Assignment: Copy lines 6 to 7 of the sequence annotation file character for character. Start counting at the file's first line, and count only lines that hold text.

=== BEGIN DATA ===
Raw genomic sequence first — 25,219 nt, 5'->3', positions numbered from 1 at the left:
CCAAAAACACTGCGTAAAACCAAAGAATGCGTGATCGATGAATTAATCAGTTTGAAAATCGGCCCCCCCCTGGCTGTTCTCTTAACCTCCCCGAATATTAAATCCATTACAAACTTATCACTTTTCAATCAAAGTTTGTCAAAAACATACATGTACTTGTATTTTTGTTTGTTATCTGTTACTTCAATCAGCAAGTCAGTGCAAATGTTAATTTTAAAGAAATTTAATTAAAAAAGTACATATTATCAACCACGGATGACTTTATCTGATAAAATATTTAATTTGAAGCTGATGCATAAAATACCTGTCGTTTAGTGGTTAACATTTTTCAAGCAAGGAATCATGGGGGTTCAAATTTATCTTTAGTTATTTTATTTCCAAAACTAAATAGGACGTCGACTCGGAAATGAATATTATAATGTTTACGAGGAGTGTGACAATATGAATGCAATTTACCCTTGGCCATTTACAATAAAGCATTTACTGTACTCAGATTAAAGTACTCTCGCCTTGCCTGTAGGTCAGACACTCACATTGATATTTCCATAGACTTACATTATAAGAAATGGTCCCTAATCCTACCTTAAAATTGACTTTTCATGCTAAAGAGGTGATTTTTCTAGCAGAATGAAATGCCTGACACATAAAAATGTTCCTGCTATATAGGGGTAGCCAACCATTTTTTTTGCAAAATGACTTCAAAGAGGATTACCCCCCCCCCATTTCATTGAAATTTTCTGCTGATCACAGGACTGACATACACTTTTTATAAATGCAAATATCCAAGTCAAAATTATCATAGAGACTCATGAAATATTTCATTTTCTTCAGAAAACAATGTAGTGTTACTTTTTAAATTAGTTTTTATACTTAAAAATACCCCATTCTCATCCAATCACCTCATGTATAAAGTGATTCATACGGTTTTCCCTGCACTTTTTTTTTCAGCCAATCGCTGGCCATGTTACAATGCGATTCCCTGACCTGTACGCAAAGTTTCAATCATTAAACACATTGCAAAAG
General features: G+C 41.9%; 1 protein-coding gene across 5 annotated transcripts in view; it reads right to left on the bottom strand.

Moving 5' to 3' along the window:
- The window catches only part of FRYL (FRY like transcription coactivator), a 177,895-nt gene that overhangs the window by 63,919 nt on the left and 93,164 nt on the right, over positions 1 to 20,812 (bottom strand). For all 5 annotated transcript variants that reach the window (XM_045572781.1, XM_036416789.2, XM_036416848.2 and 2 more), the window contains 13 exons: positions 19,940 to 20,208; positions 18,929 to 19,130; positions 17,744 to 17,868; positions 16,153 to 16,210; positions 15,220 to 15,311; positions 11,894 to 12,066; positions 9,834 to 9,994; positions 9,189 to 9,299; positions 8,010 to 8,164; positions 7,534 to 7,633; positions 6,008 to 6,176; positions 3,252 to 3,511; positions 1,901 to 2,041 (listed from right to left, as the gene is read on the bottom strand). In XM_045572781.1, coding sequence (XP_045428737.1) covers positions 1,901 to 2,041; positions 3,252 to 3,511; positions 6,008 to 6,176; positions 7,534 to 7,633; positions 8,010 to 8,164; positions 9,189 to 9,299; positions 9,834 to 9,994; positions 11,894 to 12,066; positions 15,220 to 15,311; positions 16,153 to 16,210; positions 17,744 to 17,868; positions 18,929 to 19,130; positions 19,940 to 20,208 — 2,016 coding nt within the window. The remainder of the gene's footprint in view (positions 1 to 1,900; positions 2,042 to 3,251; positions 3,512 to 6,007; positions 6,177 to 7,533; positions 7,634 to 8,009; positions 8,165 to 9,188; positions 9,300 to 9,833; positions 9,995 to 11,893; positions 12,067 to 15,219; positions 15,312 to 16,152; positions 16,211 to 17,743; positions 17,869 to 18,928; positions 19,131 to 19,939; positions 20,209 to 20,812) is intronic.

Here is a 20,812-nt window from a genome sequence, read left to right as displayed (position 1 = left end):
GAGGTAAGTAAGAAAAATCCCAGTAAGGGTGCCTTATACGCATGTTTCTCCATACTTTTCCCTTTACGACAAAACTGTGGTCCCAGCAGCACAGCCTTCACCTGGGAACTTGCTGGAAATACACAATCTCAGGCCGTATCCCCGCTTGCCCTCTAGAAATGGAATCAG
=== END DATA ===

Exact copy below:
Here is a 20,812-nt window from a genome sequence, read left to right as displayed (position 1 = left end):
GAGGTAAGTAAGAAAAATCCCAGTAAGGGTGCCTTATACGCATGTTTCTCCATACTTTTCCCTTTACGACAAAACTGTGGTCCCAGCAGCACAGCCTTCACCTGGGAACTTGCTGGAAATACACAATCTCAGGCCGTATCCCCGCTTGCCCTCTAGAAATGGAATCAG